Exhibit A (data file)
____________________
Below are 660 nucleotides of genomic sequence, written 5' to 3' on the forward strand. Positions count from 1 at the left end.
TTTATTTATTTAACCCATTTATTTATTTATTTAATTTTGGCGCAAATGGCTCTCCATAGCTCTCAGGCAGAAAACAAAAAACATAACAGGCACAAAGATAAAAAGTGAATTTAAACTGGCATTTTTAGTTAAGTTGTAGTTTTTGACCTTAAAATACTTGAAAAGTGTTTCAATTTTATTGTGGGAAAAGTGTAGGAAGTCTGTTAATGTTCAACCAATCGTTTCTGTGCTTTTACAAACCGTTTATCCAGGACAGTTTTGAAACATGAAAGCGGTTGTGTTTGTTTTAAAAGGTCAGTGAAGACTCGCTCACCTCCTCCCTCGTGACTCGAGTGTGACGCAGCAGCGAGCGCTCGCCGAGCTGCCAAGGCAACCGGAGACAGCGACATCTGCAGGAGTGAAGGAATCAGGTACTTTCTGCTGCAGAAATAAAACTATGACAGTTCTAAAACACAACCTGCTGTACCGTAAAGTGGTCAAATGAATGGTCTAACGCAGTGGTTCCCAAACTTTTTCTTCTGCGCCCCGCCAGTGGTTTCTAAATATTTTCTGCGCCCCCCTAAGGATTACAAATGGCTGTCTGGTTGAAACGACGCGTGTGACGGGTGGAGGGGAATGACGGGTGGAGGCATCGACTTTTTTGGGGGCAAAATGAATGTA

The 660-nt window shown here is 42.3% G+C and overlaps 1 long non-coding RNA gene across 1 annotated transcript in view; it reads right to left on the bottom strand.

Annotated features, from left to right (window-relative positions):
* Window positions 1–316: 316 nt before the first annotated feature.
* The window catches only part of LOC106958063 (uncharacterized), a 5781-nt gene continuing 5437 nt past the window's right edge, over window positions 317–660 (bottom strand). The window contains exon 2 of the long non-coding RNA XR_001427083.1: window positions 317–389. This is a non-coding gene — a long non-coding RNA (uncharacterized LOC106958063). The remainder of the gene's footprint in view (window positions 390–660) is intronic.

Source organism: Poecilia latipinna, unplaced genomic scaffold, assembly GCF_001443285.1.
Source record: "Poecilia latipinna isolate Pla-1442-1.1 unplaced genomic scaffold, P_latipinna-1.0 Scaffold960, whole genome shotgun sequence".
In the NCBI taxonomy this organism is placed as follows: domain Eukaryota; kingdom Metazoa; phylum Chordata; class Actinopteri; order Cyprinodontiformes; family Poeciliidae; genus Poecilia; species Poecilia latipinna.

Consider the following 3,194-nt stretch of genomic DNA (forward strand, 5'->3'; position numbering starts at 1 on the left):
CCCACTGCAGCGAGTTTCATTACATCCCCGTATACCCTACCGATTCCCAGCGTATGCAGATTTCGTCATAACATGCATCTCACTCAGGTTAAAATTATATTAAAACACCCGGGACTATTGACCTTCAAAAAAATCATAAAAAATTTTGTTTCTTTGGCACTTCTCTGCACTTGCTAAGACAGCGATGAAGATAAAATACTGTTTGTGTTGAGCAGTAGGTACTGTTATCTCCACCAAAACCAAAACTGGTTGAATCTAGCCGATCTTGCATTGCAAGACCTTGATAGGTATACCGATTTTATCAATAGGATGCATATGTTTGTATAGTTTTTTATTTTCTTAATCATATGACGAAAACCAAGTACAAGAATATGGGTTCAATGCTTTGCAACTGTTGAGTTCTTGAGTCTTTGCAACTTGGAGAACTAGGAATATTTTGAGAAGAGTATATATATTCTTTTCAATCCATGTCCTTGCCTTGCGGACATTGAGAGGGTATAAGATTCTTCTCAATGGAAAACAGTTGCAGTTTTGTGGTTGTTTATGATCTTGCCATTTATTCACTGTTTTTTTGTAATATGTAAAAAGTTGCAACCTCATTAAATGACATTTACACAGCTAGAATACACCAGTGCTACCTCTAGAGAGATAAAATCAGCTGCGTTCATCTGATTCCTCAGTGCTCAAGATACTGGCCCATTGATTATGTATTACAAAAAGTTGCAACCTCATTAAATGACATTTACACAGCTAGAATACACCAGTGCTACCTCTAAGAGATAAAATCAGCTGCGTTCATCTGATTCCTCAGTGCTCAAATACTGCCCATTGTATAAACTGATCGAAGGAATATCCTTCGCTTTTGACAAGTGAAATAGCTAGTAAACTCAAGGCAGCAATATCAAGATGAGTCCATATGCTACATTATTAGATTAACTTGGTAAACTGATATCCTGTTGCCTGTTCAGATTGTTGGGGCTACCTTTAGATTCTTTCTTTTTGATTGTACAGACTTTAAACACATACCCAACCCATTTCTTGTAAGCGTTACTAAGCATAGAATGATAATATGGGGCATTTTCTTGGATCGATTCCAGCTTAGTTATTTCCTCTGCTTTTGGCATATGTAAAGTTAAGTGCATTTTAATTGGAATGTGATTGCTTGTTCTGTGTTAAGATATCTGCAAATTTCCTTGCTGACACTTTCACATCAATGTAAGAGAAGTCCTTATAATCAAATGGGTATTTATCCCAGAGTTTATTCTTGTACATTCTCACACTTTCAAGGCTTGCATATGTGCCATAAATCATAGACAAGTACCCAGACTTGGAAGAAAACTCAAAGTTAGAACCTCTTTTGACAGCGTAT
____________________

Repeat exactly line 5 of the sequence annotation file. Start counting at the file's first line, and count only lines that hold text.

* Window positions 1–316: 316 nt before the first annotated feature.